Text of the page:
The line between linguistics and psychology

Some one asked a good question on Reddit this week:

“What is the relationship between linguistics and psychology?

I am undergraduate majoring in psychology – but I’ve always said that if I wasn’t a psychology major, I would be a linguistics major. It seems to me that the two fields are very similar, they ask different types of questions, use different methodologies, and operate within different theoretical worlds; but they both seem to be studying the same general things. These being behavior, consciousness, communication, the brain, etc. So – aside from the obvious fact that linguistics like to use language – how are the two fields different?

What are the major philosophical, methodological, and theoretical differences between the two?

Why aren’t they a part of one larger field? (I’m not asserting one is inferior and should be “consumed by another”)

At least at my university, the linguistics department is separate than the psychology department. Is it like this at other universities? Why is it that the neuroscientists are perfectly fine with being in the psychology department, but the linguists aren’t?

Why aren’t neuroscience, cognitive science, psychology, and linguistics all part of one larger field?”


This seemed like a great opportunity to give some insights into the line between them, and I wrote a fairly in-depth answer, below. I extend the same invitation to you (no matter how old this post is when you find it) that I do to the original poster at the end of it.



(I am a PhD candidate in psychology with a BA and MA in linguistics who studies the psychology of language and communication.)

Generally, psychology is a more consistent field, methodologically. Even social psychology is done through a cognitive lens. This lens arose with the Cognitive Revolution kicked off (for the most) by Chomsky and co., so it’s tightly tied to generative linguistics. Both psych and generative linguistics attempt to explain the processes between input and output of communication. However, psych prefers experimental methods, in which they attempt to elicit specific output, while generative linguistics is generally descriptive in methodology, finding patterns post hoc rather than establishing hypotheses a priori. Related is the field of cognitive modeling or computational linguistics, wherein scholars attempt to find a balance of psychological reality (accurately representing what happens in the mind and reproducing it in computers) and functional identicality (not accurately representing the way human brains work, but still finding logical systems that will produce the same output). The idea behind the second is that by pursuing better and better iterations of that, they may eventually reach the first.

However, as I said, psych is more consistent than linguistics. The cognitive revolution did not universal appeal to linguists the way it did to psychologists (yes, there are behaviorists, but they’re generally in the minority). Also, cognitive processes were seen as largely unimportant to the goals of many linguists who simply wanted to document or preserve languages and related communicative cultures (anthropological or sociological linguistics) — knowing how the brain works is not as interesting as comparing all the different ways language arises in different groups of people. In this case, if the fields were merged, a lot of linguists would feel like they were being taught or pressured to use techniques and theories that were irrelevant to their interests. Prediction may be less important in these cases than description and appreciation. Also, more of these linguists still see analogical or social learning as contrary to the pretty common psych idea that many elements of language are inborn, and don’t really want to associate with the dirty cognitivists. 😛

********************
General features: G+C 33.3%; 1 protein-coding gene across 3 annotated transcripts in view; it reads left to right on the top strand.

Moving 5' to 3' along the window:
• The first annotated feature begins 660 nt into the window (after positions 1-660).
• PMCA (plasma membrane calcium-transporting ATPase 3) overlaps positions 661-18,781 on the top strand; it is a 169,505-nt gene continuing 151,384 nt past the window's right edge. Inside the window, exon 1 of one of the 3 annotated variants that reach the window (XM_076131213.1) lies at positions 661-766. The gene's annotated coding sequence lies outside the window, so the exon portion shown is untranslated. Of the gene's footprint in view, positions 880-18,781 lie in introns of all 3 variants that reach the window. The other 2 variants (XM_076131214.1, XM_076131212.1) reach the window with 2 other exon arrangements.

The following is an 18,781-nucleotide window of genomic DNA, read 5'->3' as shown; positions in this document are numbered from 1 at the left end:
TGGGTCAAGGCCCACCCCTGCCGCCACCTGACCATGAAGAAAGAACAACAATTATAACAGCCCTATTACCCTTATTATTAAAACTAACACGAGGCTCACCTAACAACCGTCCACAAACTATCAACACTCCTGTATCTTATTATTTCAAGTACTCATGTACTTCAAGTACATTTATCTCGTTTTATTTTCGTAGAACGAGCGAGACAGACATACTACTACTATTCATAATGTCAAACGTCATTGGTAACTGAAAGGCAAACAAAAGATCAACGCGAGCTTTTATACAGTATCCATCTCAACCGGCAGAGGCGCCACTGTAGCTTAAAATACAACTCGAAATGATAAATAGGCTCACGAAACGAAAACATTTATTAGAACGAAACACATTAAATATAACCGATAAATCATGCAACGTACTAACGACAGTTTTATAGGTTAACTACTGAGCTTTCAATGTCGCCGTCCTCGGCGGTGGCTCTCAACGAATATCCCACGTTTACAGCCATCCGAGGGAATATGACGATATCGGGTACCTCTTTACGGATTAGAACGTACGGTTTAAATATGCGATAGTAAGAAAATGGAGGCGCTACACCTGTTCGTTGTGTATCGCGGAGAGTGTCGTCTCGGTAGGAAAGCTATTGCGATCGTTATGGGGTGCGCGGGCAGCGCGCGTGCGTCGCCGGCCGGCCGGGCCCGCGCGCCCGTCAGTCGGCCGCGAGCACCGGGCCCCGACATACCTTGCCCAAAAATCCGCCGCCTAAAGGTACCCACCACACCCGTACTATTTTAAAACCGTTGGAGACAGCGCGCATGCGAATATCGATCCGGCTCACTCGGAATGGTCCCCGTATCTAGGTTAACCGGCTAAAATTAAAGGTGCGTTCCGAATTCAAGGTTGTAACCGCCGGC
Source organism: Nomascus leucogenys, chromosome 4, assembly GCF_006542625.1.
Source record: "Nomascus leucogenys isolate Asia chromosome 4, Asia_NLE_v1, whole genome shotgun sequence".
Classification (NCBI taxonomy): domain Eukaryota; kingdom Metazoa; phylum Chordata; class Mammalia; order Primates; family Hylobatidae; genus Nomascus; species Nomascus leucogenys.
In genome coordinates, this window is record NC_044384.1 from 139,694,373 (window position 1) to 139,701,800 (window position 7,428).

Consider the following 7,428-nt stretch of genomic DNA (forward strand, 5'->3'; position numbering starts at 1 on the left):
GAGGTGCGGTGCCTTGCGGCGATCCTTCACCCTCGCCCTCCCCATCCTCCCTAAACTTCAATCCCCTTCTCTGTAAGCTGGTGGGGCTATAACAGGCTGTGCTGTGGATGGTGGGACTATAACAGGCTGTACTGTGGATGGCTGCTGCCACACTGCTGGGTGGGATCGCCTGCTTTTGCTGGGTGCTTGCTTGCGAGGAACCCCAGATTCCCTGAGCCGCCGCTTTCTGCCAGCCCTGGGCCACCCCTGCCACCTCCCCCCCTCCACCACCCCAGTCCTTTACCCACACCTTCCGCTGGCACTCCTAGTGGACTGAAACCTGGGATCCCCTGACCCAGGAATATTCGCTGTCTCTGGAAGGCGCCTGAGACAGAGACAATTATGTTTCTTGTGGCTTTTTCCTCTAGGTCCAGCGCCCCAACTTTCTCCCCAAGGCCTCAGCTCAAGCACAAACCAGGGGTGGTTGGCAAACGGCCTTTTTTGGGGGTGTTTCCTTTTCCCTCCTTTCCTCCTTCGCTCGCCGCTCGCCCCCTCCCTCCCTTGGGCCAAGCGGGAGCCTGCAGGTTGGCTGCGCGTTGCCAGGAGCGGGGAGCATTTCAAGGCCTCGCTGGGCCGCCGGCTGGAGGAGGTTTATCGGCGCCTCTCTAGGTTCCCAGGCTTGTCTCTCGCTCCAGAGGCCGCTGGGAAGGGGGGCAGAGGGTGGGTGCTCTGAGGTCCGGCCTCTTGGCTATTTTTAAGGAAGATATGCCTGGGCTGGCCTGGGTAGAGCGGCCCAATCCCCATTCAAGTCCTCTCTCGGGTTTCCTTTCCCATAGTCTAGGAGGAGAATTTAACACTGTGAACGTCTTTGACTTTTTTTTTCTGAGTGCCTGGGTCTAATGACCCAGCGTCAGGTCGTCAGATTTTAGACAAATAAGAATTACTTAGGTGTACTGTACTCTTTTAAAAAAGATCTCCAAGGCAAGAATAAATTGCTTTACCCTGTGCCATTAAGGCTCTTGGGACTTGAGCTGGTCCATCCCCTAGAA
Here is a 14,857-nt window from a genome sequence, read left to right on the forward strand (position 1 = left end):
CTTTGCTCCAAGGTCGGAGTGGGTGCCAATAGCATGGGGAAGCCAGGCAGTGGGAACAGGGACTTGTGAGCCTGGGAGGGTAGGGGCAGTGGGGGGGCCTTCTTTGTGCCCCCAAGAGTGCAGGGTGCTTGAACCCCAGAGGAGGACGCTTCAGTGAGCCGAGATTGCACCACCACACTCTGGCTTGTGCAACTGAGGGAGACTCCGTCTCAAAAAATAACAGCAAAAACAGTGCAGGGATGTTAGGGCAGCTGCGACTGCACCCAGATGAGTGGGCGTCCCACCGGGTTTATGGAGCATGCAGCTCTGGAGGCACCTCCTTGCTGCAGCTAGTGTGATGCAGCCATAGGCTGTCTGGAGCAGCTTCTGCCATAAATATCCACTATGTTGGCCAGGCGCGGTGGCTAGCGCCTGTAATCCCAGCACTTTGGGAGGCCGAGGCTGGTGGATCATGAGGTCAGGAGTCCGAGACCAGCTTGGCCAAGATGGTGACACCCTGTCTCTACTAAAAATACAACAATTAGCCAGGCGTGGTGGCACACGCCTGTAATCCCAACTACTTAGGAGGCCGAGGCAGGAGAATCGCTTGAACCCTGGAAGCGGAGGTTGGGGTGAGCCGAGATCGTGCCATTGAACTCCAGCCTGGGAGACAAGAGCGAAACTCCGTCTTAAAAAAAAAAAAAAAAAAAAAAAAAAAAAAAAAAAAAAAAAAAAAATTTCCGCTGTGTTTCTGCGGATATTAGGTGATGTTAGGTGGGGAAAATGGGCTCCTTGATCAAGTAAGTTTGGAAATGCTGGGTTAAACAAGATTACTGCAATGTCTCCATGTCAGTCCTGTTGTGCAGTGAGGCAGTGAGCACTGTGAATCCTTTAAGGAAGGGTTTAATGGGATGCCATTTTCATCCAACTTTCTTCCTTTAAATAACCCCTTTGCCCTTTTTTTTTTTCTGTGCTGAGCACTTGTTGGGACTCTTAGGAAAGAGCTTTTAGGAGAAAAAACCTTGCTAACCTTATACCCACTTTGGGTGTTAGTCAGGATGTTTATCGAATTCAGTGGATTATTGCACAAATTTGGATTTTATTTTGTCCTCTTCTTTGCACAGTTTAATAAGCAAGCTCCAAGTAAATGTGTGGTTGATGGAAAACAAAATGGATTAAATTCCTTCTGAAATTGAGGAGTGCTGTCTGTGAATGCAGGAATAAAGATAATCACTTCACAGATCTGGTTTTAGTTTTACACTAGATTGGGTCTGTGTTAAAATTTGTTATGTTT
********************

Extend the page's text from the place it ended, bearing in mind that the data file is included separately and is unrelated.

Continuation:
Neuroscientists align more with psychology because they have interest in consistency that can be explained by universal cognitive processes.

Most departments are split. However, some schools where the linguistics have more cognitive interests can fuse. Brown, for instance, has a combined department with pretty wide-ranging topics.

One thing you should know is that while most people hold up psycholinguistics as the main intersection of the fields, that’s not really true. Judgment and decision making, information processing, attitude research, social cognition, schema theory, interpersonal communication, science communication, human computer interaction, media psychology, social support and relationships, and many many other fields cover linguistic topics. The problem is that most of these researchers would benefit from a lot of linguistic theory or understanding of language structure that they don’t normally have. I had to educate my social cognition/attitudes advisor on the possible affect of evidentiality on whether hedging should be considered monolithic, or if different evidential implications may moderate the effects of hedging on interpersonal judgments.

If you are at all interested in anything I’ve said, I am happy to continue to ramble.”



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